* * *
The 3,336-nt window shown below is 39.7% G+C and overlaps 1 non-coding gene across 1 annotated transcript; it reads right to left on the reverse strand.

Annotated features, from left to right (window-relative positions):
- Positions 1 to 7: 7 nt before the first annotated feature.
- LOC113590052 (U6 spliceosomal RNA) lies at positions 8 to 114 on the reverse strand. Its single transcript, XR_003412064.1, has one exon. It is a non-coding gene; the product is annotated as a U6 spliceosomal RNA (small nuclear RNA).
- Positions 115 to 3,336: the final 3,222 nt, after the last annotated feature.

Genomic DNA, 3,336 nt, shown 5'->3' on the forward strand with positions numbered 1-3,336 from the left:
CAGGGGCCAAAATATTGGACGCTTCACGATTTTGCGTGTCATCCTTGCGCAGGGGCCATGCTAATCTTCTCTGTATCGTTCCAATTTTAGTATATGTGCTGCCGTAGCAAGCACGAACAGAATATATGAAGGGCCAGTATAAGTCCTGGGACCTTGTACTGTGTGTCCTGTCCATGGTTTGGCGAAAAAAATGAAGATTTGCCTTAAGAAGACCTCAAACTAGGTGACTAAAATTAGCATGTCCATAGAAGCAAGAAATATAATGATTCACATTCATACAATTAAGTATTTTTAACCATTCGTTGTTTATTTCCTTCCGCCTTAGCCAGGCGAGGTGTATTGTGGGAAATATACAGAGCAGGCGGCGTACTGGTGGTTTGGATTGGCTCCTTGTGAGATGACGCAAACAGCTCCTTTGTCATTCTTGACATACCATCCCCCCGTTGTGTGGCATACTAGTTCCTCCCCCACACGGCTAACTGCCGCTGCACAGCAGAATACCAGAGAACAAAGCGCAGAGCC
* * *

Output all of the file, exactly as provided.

The 3,336-nt window shown below is 39.7% G+C and overlaps 1 non-coding gene across 1 annotated transcript; it reads right to left on the reverse strand.

Annotated features, from left to right (window-relative positions):
- Positions 1 to 7: 7 nt before the first annotated feature.
- LOC113590052 (U6 spliceosomal RNA) lies at positions 8 to 114 on the reverse strand. Its single transcript, XR_003412064.1, has one exon. It is a non-coding gene; the product is annotated as a U6 spliceosomal RNA (small nuclear RNA).
- Positions 115 to 3,336: the final 3,222 nt, after the last annotated feature.

Genomic DNA, 3,336 nt, shown 5'->3' on the forward strand with positions numbered 1-3,336 from the left:
CAGGGGCCAAAATATTGGACGCTTCACGATTTTGCGTGTCATCCTTGCGCAGGGGCCATGCTAATCTTCTCTGTATCGTTCCAATTTTAGTATATGTGCTGCCGTAGCAAGCACGAACAGAATATATGAAGGGCCAGTATAAGTCCTGGGACCTTGTACTGTGTGTCCTGTCCATGGTTTGGCGAAAAAAATGAAGATTTGCCTTAAGAAGACCTCAAACTAGGTGACTAAAATTAGCATGTCCATAGAAGCAAGAAATATAATGATTCACATTCATACAATTAAGTATTTTTAACCATTCGTTGTTTATTTCCTTCCGCCTTAGCCAGGCGAGGTGTATTGTGGGAAATATACAGAGCAGGCGGCGTACTGGTGGTTTGGATTGGCTCCTTGTGAGATGACGCAAACAGCTCCTTTGTCATTCTTGACATACCATCCCCCCGTTGTGTGGCATACTAGTTCCTCCCCCACACGGCTAACTGCCGCTGCACAGCAGAATACCAGAGAACAAAGCGCAGAGCC